As a participant in the Jean d’Alembert Fellowship Programme, Professor Suzanne Higgs spent three months visiting Université Paris-Saclay (UPS) from the School of Psychology at the University of Birmingham in the UK.
Prof. Higgs studies something we do every day. Sometimes we do it for survival and other times we do it to satisfy a craving or enjoy a social gathering. Her expertise lies in the psychobiology of appetite and in particular, the role cognition has on our relationship with food. Cognition refers to how we think, learn, remember, and pay attention to things – all of which play an often subtle but instrumental role in how and what we eat.
Hosted by UPS researchers, Associate Prof. Nicolas Darcel and Prof. Daniel Tomé, at the Institute of Technology for Life, Food, and Environmental Sciences (AgroParisTech), Prof. Higgs spent her time at their lab focused on physiology and nutrition (Physiologie de la nutrition et du comportement alimentaire). Having visited Paris and other regions of France extensively, Prof. Higgs explains that, “the Paris area is very well-known for its research on eating behaviour. Though I knew some of its researchers through conferences and long-distance collaborations, it was a different kind of experience to get to work together day-to-day over the past few months”.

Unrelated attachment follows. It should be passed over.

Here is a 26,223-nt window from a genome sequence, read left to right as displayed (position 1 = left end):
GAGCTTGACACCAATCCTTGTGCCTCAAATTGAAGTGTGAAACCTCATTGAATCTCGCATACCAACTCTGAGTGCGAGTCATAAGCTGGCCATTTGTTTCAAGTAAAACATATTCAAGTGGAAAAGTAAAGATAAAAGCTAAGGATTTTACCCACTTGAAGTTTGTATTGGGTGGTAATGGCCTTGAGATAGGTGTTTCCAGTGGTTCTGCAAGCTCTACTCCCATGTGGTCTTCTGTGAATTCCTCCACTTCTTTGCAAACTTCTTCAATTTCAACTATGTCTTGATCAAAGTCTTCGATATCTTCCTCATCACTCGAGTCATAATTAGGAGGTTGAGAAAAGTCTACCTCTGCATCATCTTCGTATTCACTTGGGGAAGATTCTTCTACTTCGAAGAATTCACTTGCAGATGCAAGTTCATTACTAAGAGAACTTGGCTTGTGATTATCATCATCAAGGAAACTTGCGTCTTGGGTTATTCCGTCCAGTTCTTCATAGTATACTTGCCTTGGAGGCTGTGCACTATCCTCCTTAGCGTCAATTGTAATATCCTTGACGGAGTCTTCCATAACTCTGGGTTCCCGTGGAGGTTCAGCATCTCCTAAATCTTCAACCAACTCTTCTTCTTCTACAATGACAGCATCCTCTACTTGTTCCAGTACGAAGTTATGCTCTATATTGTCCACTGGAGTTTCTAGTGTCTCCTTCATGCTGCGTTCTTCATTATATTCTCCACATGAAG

With backgrounds in nutrition, physiology, psychology, sociology and neurobiology, the team was able to learn a lot from one another by exchanging knowledge and ideas about some of the complementary research they currently have underway. Together, they are looking to answer some important questions about how social context may affect how much we eat. If you have ever asked yourself why it’s so hard to stick to a particular diet or what makes our food satisfying, this group of researchers might have some answers for you! To ensure we have enough nutritious food today and for generations to come, they are also interested in looking at some of these questions through the lens of sustainability – efforts to lower the environmental impact of food intake and production.
Though Prof. Higgs’ initial visit was short, she will soon return for another three-month stay. She is excited to continue planning future research, collaborating on publications, and getting involved with teaching activities for a Masters program led by AgroParisTech. “I’m really grateful for the opportunity the fellowship has provided me. I think it has really planted the roots for long-term collaboration and it has also been a great way for me to continue practicing my French,” concludes Prof. Higgs.